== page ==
15 May 2017 | Six key tips to help improve your listening skills in line with Anchorpoint's value of the month: Listen Intently.
Each month we take a value from our company values and explore it a bit further. This month we're taking one of our core values - "Listen Intently", and pulling it apart to find out what it really means to us.
Anchorpoint Value of the Month - Listen Intently
Communication is one of the most important skills required in any business. We spend years of training on how to read, write and speak, but can you say the same about listening? Have you been trained how to listen intently so you truly, genuinely understand your customers?
Understanding our customers' needs is core to our business, as without this, we cannot possibly deliver the best work. So we don't just hear people, we listen intently and try to understand them. Doing so will strengthen our relationships and services.
As a company that prides itself on delivering the very highest of standards of customer service, we would not have customers with us for more than 10 years without listening to them.
Without opening our ears and digesting the information they impart, and sometimes the information they don't, we would not have been able to be flexible enough and creative enough to provide the right solutions for them.
Our tips for Listening Intently...
- Give your full attention. You must focus on listening to understand the customer rather than to respond. As Stephen Covey's 5th habit of highly effective people states, "Seek first to understand, then to be understood".
- Listen with your ears and eyes. Studies show that 55% of communication is made up of body language. It is therefore important to be aware of the speaker's body language so you can read their emotional state. The words (7% of communication) tell you the content of the message, but only your eyes can give you the important information - how they are feeling.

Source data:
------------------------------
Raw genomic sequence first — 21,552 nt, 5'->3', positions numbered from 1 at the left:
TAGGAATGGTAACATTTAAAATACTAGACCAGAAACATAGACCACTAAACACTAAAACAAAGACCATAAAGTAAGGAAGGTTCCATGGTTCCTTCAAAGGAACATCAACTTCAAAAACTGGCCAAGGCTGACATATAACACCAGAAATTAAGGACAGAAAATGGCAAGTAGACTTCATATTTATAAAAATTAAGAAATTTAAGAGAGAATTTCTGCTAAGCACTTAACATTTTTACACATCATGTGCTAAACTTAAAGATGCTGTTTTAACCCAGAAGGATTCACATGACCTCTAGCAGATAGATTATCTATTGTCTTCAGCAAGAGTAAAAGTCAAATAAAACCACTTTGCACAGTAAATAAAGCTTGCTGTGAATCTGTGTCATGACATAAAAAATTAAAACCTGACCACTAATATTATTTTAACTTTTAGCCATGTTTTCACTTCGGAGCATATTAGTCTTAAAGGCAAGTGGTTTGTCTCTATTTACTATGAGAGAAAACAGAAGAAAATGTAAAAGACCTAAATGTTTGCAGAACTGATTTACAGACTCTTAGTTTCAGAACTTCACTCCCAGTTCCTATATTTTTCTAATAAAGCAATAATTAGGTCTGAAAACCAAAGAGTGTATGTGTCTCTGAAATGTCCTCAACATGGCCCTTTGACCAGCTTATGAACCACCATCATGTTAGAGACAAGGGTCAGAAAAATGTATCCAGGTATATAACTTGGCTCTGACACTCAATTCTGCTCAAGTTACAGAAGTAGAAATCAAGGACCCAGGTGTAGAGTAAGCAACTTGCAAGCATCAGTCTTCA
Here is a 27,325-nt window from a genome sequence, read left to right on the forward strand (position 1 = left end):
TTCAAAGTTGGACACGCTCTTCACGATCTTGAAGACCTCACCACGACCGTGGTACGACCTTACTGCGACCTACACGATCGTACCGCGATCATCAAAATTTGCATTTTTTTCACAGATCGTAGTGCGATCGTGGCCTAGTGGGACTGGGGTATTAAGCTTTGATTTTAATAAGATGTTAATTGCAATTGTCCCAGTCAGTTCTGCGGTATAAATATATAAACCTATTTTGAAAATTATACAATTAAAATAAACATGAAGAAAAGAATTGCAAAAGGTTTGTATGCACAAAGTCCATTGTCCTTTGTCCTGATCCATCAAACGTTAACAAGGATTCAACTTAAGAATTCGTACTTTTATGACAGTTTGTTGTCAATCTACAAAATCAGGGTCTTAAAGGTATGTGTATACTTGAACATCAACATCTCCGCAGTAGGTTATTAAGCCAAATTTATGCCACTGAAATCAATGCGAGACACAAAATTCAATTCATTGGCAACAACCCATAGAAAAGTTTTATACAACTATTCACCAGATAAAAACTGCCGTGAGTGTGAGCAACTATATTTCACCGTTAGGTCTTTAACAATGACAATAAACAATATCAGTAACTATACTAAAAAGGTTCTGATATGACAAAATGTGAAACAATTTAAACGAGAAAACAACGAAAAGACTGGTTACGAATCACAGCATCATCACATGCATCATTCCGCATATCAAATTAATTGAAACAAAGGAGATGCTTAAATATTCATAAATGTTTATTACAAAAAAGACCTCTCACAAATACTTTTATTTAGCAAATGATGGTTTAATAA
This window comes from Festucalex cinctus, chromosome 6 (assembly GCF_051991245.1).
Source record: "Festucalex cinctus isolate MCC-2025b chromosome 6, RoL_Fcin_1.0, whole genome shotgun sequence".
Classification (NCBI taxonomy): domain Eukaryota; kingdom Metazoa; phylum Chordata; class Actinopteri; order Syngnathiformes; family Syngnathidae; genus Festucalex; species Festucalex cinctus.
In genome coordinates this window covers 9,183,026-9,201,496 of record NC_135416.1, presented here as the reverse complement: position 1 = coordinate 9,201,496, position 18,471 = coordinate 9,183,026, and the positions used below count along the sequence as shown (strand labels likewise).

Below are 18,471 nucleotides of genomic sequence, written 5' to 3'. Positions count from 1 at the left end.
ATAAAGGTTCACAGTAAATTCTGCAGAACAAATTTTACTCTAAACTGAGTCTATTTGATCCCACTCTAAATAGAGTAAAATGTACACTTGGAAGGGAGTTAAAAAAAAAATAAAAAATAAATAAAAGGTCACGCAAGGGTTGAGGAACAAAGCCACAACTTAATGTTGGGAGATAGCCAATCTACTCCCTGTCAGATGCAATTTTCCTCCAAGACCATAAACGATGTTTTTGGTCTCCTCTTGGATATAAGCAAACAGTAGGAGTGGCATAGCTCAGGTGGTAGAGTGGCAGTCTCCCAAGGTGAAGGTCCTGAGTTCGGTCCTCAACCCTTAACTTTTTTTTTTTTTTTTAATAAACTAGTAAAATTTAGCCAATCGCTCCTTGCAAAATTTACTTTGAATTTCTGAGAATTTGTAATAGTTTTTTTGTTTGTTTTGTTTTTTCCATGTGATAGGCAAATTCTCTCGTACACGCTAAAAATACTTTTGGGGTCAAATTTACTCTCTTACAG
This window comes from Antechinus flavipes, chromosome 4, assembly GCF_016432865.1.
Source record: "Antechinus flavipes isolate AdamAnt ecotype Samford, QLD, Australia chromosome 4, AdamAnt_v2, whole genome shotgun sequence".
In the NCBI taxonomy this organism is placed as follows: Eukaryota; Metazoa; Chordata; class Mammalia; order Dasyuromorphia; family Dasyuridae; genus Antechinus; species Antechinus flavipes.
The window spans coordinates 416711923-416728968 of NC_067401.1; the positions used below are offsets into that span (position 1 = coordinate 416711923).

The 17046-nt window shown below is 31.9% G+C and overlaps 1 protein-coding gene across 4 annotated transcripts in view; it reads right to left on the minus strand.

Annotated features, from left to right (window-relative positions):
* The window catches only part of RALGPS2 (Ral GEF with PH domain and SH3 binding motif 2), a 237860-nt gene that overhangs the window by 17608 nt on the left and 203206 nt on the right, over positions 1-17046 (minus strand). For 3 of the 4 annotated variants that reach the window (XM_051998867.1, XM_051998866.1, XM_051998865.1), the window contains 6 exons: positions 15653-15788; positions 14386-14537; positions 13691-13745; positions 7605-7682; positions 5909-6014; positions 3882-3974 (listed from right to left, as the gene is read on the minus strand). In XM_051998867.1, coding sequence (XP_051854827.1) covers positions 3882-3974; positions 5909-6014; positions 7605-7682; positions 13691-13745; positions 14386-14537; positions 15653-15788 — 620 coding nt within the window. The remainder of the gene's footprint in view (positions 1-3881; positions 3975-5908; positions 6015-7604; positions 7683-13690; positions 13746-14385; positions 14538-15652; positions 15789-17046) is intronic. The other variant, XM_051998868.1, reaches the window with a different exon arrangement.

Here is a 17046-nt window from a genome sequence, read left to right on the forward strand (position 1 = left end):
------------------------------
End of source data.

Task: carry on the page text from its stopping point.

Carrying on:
- Repeat it back. The more senses you use the more likely you are to remember something. When a client or prospect is speaking to you, repeat back to them what they've said at important points so they understand you've got the detail. It also imprints it in your mind using your own voice as well as your ears.
- Question, question and question again. Keep asking questions until you get to the crux of the matter. By doing this you can uncover the real reason behind decisions and deliver more appropriate solutions. Sometimes even surprising the client or prospect as to what the real reasons are themselves.
- Read between the lines. The hardest skill, but can lead to the biggest gains. What a client or prospect doesn't say can be just as, if not more important than what they do.
- Keep a record. Not everyone will be happy to have a conversation recorded so accurate written notes are a must if you're chatting to a client or prospect.